Is an organizational culture audit mandatory?
Organizational culture audits will soon be mandatory for some companies. The SEC is going to make culture audits mandatory for a publicly traded company. The Chair of the SEC hinted in a speech that investors need more transparency around metrics such as turnover, skills training, diversity demographics, and more:
Further, investors have said that they want to better understand one of the most critical assets of a company: its people. To that end, I’ve asked staff to propose recommendations for the Commission’s consideration on human capital disclosure. This builds on past agency work and could include a number of metrics, such as workforce turnover, skills and development training, compensation, benefits, workforce demographics including diversity, and health and safety. Disclosure helps companies raise money. It helps the efficient allocation of capital across the market. And it helps investors place their money in the companies that fit their investing needs – SEC Chair Gary Gensler, June 23, 2021
Human Capital Disclosure, or the reporting of a culture audit, is going to become required diligence to provide to shareholders.
Meanwhile, for a private company and growing startup, leaders looking to raise money should be aware VCs (venture capitalists) are hinting they want better visibility into a company’s working environment. These investors also say they want to understand if a portfolio company is ready, from a human capital support perspective, to IPO or be acquired.
What Is ISO 30414?
The SEC isn’t the first to contemplate the importance of corporate culture external reporting. ISO (the International Organization for Standardization) is a worldwide federation of national standards bodies (ISO member bodies) across roughly 150 countries. Technical Barriers to Trade (TBT) principles are the standards that the World Trade Organization (WTO) basis the ISO standards. The ISO Technical Committee ISO/TC 260 (Human Resource Management) prepared ISO#30414 – Guidelines for Human Capital Reporting for Internal and External Stakeholders.
ISO 30414 is the world’s first global standard focused specifically on how to measure and report human capital externally for both small and large organization disclosure.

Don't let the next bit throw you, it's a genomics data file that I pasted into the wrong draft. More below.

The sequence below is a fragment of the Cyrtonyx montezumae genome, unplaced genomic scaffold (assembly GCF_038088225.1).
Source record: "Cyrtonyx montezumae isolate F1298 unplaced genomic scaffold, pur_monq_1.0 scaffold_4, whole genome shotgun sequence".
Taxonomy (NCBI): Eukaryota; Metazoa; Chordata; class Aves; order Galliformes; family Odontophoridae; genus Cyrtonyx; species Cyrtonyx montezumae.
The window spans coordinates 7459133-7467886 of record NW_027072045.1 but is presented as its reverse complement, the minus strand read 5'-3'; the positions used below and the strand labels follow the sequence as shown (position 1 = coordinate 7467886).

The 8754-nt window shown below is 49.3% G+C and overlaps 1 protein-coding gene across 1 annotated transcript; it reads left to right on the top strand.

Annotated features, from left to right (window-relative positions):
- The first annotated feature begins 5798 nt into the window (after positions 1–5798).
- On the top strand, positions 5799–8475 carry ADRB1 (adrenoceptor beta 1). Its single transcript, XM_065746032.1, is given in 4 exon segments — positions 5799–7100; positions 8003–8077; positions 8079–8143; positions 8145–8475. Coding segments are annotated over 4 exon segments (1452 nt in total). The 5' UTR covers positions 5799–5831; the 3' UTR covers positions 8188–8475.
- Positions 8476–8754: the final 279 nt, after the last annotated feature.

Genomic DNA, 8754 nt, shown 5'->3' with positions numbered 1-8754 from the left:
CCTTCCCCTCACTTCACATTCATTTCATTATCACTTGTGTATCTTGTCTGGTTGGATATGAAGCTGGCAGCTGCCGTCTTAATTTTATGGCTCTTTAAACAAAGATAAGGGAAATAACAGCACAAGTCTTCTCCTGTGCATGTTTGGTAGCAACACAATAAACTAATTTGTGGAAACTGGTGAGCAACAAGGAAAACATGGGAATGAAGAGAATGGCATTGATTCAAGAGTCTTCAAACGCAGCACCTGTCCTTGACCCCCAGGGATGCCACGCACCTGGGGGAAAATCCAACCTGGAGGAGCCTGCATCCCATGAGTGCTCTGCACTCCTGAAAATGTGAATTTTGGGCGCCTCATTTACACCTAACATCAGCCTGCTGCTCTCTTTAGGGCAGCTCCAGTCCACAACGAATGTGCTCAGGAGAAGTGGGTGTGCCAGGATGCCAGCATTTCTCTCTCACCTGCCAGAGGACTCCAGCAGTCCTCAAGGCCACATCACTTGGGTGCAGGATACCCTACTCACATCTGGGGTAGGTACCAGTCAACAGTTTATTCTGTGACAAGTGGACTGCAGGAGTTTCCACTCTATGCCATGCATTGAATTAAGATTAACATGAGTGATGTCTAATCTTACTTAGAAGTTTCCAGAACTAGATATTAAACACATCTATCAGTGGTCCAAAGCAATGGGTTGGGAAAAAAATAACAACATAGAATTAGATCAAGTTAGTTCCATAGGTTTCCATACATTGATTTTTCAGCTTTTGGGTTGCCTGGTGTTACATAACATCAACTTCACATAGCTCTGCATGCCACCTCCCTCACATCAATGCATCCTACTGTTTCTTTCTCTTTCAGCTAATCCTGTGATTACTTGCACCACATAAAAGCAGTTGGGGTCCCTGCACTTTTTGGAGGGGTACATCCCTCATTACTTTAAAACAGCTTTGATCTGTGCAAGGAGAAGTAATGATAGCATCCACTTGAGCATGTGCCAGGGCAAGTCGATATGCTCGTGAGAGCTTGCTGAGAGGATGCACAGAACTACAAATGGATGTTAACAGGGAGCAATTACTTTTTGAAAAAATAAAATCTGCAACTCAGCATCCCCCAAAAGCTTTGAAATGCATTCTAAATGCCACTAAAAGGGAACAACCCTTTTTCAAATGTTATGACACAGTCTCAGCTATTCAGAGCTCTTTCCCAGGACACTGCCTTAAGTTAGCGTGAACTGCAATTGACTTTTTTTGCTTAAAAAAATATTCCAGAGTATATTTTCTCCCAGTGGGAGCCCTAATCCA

Organizational Culture Audit Process – Getting Started
Before hiring an external consultant to run an official culture audit, run a series of internal audits to check for cultural gaps. Every corporate culture has blind spots. Use an internal audit to reveal as many culture blind spots as possible (using a culture survey like the OrgVitals 20 for a fast company culture assessment).
You can follow-up with the internal audit data to run focus groups and interview business leaders. This pairs quantitative data with qualitative.
Companies with high performing environments are intentional about their workplace culture and run such audits on a regular basis, often quarterly and paired with ongoing employee pulse surveys.
Organizational Culture Audit Process – Tracking Workplace Culture Improvements
Once internal auditors have revealed the areas to focus workplace culture improvements, your organization will want to track the performance of these improvements. There are great systems that make running internal audits easy, like OrgVitals.
If the internal culture audit reveals a large gap between what’s desired and the realities of the organization’s culture, it might be time to hire an organizational development consultant, a leadership development consultant, or a Diversity, Equity and Inclusion (DEI) consultant.
Organizational Culture Audit Process – Finding an External Culture Auditor
Whether your organization is looking to become compliant with ISO 30414, or becoming a B-Corp, or are following the demands of stakeholders who request a culture disclosure — finding the right external person to run the company culture audit is critical.
There are emerging resources that list external workplace culture auditors. Reach out to OrgVitals for free introductions to our partners around the world certified in running our culture audit.